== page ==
Conjugate-free Riemannian manifold

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This article defines a property that makes sense for a Riemannian metric over a differential manifold


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History

The study of conjugate-free Riemannian manifolds (or Riemannian manifolds without conjugate points) originated with a theorem by Hopf that the only Riemannian metric on the torus without conjugate points is the flat one. Green generalized this to say that any Riemannian metric without conjugate points, must have everywhere nonpositive sectional curvature.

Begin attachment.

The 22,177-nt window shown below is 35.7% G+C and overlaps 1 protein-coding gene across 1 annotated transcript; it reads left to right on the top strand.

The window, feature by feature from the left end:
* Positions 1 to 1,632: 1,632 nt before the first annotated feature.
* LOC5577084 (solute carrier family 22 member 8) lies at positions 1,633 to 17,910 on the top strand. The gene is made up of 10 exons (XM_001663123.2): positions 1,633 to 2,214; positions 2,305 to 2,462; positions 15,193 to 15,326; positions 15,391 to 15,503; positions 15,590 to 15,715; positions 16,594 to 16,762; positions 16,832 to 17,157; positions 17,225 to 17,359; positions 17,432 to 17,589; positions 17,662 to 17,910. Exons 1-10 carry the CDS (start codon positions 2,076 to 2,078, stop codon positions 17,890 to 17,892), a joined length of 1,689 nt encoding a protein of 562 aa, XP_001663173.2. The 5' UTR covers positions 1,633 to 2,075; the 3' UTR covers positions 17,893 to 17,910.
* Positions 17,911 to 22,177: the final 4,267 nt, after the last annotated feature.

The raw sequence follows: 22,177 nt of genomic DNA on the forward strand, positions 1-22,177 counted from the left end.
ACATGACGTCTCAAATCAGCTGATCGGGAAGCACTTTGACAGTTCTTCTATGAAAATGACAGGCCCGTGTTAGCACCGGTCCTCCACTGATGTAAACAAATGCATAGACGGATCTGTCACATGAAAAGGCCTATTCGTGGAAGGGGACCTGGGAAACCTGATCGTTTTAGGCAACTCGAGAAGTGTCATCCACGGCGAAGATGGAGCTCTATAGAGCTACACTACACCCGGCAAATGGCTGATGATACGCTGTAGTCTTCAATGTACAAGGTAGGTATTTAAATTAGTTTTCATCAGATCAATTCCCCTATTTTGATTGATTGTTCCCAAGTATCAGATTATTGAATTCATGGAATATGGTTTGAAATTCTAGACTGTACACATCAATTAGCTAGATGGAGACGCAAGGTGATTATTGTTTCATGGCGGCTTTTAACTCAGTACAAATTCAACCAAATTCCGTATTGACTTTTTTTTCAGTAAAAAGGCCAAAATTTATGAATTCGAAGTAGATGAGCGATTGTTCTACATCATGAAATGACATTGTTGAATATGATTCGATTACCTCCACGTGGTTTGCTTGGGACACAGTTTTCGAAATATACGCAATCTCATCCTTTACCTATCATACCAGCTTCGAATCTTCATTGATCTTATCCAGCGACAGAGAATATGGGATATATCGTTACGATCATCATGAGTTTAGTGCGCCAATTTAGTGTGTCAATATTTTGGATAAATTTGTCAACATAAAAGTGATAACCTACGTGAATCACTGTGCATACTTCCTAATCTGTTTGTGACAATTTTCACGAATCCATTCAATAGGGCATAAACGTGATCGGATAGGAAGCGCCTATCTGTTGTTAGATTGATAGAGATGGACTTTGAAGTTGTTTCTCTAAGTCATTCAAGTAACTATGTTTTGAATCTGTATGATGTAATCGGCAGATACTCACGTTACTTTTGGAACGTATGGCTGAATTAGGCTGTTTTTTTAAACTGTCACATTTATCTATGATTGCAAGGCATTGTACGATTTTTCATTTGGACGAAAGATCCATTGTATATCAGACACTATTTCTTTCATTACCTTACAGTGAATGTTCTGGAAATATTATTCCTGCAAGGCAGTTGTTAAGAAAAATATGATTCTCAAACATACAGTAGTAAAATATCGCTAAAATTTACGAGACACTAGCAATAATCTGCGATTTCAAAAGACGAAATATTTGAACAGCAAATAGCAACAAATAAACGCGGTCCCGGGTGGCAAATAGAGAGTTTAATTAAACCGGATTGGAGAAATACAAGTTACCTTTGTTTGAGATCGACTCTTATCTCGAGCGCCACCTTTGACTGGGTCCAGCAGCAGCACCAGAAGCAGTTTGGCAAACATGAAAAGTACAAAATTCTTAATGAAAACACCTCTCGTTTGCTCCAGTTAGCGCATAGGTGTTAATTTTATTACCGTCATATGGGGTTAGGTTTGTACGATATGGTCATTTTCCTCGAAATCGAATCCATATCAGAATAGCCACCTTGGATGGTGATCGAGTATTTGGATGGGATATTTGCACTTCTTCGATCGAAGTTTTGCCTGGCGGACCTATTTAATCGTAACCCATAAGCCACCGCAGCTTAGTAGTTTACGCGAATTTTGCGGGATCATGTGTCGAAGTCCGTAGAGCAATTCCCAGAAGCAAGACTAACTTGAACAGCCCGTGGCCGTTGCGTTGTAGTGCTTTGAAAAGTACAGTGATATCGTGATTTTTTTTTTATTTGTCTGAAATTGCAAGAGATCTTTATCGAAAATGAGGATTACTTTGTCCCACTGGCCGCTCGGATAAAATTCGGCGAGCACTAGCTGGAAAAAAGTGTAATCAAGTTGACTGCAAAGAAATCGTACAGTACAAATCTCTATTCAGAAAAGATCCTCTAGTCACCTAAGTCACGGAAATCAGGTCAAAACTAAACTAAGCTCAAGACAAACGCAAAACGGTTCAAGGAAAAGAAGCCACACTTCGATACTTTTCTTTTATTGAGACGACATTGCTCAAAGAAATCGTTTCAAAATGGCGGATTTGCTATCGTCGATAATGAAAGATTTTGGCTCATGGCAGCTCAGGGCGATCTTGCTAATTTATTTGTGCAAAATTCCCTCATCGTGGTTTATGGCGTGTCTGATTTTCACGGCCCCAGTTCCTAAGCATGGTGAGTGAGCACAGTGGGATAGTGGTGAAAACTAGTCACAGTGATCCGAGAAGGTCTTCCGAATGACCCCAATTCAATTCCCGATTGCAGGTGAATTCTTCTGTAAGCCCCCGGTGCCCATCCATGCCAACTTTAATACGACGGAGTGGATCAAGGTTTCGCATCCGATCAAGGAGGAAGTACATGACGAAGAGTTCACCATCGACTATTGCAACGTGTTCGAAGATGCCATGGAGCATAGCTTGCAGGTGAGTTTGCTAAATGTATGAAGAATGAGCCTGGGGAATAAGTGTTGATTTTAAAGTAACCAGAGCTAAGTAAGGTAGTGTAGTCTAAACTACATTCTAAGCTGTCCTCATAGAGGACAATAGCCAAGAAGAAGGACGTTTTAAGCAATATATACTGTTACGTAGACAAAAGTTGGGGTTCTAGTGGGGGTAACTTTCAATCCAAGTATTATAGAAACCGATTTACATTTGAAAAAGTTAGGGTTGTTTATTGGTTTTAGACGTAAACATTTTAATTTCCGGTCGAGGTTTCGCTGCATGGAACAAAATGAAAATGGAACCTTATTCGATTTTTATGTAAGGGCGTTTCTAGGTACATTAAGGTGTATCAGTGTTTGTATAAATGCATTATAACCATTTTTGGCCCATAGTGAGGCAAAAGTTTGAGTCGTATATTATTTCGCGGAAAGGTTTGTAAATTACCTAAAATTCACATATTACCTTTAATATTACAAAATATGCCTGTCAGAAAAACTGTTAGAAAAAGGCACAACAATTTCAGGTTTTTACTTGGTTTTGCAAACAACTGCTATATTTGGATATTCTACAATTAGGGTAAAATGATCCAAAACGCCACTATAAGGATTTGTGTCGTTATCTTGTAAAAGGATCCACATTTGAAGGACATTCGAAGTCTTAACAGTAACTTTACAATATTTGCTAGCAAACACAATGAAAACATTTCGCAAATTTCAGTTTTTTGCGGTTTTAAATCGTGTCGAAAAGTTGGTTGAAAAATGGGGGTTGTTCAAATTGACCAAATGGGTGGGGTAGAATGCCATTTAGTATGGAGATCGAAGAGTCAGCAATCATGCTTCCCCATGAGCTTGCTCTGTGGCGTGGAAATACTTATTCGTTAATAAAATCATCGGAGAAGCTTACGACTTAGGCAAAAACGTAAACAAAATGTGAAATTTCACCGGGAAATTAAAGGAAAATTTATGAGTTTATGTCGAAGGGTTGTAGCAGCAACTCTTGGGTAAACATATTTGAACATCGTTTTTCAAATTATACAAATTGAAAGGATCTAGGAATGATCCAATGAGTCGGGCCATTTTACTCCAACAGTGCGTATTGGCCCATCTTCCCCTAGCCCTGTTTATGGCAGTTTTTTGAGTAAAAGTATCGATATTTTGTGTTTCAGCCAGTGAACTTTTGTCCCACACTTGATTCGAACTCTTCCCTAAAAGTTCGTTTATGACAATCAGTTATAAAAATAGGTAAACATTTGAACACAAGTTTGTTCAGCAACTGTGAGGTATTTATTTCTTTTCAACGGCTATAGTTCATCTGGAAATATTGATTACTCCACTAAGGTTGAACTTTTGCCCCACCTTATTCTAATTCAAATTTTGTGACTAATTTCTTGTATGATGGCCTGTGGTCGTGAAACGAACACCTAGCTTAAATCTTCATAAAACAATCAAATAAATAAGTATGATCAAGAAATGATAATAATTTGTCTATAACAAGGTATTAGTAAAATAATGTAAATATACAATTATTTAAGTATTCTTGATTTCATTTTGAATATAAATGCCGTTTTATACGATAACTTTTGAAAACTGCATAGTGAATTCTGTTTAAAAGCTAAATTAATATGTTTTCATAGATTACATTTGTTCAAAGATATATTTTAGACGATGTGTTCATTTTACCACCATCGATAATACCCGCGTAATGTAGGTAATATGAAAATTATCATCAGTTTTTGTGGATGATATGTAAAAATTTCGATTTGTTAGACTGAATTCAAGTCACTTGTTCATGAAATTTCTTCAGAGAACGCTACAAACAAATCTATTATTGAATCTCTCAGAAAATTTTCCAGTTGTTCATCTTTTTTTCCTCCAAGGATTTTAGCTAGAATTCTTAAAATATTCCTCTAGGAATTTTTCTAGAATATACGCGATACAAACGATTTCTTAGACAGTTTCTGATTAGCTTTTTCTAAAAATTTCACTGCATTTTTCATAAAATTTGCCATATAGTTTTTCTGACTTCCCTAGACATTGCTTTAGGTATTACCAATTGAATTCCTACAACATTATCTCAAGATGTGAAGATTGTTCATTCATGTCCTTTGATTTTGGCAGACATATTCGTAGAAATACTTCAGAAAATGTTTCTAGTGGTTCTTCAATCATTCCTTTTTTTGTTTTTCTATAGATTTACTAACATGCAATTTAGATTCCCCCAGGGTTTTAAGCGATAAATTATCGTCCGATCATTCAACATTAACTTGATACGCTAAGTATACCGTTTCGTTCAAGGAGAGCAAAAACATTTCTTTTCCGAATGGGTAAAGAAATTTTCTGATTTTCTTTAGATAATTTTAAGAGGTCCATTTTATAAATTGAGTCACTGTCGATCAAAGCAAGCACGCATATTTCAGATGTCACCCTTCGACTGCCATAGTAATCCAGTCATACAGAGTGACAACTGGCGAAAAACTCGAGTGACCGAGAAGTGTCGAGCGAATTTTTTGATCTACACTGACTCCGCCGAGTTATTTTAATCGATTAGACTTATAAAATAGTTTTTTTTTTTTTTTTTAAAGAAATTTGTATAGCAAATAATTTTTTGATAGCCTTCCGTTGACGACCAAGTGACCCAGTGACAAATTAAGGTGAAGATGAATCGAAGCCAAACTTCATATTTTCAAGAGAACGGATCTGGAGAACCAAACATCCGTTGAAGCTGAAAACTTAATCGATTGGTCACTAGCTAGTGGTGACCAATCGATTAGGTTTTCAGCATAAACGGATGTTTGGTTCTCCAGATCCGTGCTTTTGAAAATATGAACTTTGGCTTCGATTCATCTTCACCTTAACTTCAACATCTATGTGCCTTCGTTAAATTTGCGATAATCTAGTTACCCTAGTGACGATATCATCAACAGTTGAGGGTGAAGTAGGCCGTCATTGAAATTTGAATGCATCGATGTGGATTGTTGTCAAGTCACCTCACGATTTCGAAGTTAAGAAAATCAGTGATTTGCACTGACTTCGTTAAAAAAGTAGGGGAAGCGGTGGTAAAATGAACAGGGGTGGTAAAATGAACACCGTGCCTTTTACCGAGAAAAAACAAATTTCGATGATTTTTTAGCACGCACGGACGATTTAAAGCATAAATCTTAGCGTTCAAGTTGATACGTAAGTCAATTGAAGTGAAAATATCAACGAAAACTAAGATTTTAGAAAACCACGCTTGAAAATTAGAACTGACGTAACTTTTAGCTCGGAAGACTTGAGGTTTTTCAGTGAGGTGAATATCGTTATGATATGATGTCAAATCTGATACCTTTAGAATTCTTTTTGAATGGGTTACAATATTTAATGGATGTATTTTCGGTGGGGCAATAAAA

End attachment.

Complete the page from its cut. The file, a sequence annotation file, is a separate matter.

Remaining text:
Definition

A Riemannian manifold is said to be conjugate-free or without conjugate points if it does not contain any pair of conjugate points. In other words, there is no pair of points for which there is a smoothly varying family of geodesics joining them.

Relation with other properties

Stronger properties

Weaker properties